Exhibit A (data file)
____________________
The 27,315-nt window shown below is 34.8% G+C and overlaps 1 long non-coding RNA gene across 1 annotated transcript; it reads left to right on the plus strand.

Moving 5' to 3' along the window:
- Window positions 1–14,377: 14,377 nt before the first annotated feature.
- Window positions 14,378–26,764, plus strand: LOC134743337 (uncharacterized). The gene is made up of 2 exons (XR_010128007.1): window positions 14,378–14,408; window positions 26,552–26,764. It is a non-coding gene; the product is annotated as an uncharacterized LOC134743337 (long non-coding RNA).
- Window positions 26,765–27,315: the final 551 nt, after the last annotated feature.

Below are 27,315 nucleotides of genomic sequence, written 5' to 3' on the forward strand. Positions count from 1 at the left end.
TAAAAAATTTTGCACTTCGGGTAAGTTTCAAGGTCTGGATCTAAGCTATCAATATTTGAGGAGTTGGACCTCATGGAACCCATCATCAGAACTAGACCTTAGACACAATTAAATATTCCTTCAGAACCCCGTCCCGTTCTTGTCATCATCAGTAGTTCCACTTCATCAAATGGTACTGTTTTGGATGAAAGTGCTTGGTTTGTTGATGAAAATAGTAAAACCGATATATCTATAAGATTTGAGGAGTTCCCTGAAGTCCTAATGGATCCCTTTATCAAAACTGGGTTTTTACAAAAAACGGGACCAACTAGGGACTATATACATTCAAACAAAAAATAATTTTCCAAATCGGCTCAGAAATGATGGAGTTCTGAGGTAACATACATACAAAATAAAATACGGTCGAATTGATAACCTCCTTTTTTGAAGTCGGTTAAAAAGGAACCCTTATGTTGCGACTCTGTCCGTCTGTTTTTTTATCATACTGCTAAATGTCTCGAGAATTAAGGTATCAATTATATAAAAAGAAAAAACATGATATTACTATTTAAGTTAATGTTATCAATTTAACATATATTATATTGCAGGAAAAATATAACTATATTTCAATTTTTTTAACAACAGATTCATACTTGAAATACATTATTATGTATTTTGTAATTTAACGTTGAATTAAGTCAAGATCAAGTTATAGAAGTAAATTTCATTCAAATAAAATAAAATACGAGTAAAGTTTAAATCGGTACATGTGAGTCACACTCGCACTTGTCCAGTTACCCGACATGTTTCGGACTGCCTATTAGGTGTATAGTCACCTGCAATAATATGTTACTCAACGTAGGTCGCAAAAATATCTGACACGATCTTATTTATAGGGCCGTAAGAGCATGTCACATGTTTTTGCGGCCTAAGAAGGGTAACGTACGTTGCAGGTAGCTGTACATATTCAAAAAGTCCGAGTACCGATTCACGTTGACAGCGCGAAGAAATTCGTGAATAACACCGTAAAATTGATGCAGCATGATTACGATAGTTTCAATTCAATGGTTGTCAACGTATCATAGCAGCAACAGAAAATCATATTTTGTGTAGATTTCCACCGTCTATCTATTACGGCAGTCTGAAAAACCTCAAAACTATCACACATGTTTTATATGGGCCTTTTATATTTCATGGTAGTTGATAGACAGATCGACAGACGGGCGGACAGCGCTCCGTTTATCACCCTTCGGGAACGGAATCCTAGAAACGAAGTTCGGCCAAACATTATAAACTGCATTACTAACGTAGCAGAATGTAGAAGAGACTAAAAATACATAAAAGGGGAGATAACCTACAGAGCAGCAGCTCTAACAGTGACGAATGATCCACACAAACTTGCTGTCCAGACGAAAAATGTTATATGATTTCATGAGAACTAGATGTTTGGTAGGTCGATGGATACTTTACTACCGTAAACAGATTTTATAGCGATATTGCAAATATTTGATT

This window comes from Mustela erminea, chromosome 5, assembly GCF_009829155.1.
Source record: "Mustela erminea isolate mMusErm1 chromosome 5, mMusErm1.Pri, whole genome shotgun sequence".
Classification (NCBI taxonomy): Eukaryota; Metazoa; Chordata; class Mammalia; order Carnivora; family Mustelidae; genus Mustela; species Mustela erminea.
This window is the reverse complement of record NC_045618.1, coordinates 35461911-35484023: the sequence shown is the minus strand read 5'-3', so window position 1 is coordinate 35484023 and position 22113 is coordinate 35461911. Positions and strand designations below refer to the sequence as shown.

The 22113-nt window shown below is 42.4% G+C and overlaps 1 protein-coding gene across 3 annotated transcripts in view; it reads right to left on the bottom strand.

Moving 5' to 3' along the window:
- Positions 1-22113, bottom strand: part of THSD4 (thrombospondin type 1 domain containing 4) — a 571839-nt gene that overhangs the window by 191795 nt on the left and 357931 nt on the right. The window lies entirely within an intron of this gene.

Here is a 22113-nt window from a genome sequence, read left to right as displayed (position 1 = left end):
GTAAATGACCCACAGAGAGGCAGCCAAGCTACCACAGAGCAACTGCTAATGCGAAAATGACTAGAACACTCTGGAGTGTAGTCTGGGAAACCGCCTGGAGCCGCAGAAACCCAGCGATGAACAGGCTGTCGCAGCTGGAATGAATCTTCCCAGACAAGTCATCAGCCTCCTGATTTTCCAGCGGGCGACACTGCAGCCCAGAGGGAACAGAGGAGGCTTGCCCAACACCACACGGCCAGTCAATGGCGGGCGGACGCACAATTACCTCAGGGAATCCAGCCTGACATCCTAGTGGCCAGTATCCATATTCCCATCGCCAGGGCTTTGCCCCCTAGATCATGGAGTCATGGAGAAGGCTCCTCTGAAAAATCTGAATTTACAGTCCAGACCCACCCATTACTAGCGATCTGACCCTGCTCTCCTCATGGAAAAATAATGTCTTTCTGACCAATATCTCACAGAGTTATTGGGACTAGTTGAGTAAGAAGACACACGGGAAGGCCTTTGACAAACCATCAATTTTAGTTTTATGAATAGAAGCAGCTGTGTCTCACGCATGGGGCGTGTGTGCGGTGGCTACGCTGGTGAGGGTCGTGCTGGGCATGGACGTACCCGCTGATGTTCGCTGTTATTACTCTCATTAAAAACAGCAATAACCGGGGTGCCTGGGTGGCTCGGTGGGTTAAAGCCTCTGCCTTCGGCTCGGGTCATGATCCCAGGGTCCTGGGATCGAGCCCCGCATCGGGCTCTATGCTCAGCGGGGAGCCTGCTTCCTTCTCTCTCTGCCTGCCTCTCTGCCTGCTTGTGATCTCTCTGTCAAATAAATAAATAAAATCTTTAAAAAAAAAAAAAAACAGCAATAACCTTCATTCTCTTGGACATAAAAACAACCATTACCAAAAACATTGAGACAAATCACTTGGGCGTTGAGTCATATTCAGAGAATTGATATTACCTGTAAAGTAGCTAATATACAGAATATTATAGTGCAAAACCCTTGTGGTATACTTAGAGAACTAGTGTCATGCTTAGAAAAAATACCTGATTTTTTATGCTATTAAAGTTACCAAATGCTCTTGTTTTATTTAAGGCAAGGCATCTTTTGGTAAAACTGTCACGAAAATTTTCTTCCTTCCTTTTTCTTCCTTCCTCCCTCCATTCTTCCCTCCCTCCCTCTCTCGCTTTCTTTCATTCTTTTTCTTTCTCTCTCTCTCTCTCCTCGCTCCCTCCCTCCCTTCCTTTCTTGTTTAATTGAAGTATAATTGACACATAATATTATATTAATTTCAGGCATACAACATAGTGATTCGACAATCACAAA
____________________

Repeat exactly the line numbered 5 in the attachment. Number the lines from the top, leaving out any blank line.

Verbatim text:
- Window positions 26,765–27,315: the final 551 nt, after the last annotated feature.